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Berwick Film & Media Arts Festival Sept 17-21 PDF Print E-mail
Written by Sheila Seacroft   
11 09 2014

ImageBerwick clocks up the tenth edition of its burgeoning festival at a momentous time for this most Scottish of English towns, opening on the eve of the Scottish independence referendum. Appropriately for a place where so many of its citizens' work or trade or leisure involves crossing the border just over 2 miles away, the theme of the festival is ‘Border Crossing', with films and installations representing aspects of borders and nationhood in a Scottish and international perspective. What makes Berwick really special as well as the films is that because of its compact size and number of interesting spaces, from historic civic buildlngs to city ramparts to cafes, throughout the festival you are never far away from installations and exhibitions on every side.

Central place for screenings is the Maltings Cinema, where the festival opens with Mamarosh, a Serbian film about diffident projectionist Pera who during the NATO bombings in 1999 flees to America with his mother, where he finds the rampant digitalising of his profession means he cannot do the only job he knows and loves. His attempts to reclaim the rapidly disappearing world of celluloid for audiences is a sweet, quirky and sharply funny account of how it is to cope with things that change and seem beyond our control. Closing film is the highly acclaimed, multi-award winning Ida by UK-based Pawel Pawlikowski (review here).

The festival is particularly strong in documentaries. The Mulberry House, by Yemeni/Scottish film maker Sara Oshaq and The Uprising, compiled from many individual videos from across the Middle East, are both accounts of experiences during the Arab Spring, while Forbidden Voices features famous bloggers from Cuba, Iran and China fearlessly speaking out against their governments. More contemplative are Keeping House by Ian Fenton and Jacob Polley, an affectionate portrait of William Cowe's now defunct Cockle Shop in Berwick, and Eric Steele's Kiss the Water, a poetic look at fish-fly-making, a dreamy and sensual blend of film and hand-painted animation set on the remote coast of northern Scotland. Also unorthodox is La Mia Classe (Daniele Gaglianone), described as ‘true fiction' about a class of individuals learning Italian, where a set-up situation (actor ‘acting' the teacher) becomes a true documentary involving all the film makers too.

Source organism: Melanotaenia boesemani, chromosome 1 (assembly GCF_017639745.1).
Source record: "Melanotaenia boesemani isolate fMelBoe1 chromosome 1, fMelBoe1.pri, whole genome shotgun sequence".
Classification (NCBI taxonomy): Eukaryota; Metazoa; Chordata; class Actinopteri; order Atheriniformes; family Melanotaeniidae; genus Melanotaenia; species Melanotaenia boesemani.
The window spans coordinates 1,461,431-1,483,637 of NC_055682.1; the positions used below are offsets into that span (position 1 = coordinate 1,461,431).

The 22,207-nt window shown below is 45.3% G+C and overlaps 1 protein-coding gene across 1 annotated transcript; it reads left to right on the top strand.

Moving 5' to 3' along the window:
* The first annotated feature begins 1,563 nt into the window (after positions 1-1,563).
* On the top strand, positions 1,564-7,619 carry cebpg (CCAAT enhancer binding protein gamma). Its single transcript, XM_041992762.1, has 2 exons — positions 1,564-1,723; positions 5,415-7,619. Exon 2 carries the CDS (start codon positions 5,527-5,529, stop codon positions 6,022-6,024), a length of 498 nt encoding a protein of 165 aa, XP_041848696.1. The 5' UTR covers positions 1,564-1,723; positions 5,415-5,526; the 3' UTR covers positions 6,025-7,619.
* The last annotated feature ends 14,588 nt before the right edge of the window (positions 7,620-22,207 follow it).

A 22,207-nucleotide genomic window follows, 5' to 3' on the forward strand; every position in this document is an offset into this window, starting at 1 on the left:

The Middle East is also present in two of the feature films: Inbetween Worlds, portraying the complex relationships of European soldiers with locals in Agfhanistan, and the charming Giraffada, a fantastical real-life tale of a boy and his grandfather's against-the-odds quest to bring a giraffe from Tel Aviv zoo to the West Bank. Two more films that young people will enjoy are Horizon Beautiful, made in conjunction with film students in Ethiopia, where football entrepreneur Franz travels to Ethiopia to promote football and discovers a talented street kid desperate for a future as a player -adventures ensue - and Approved for Adoption, programmed by children from local schools, about Jung, a South Korean orphan adopted by a Belgian family.

West is set in 70s East Germany, with Nelly and her son travelling into West Germany to find out what has become of her former lover. The archive feature presentation is Powell & Pressburger's shimmering black and white delight from 1945 I Know Where I'm Going, a trans-Scottish-border romance, and Scottish Screen Archive compilation documentary From Scotland with Love is showing just over the border at Paxton House (minibus provided).

Festival passes are available for the full programme of films, events and exhibitions at only £35 for the full 5 days. See details at. www.berwickfilm.artsfest.com

Berwick will be buzzing!


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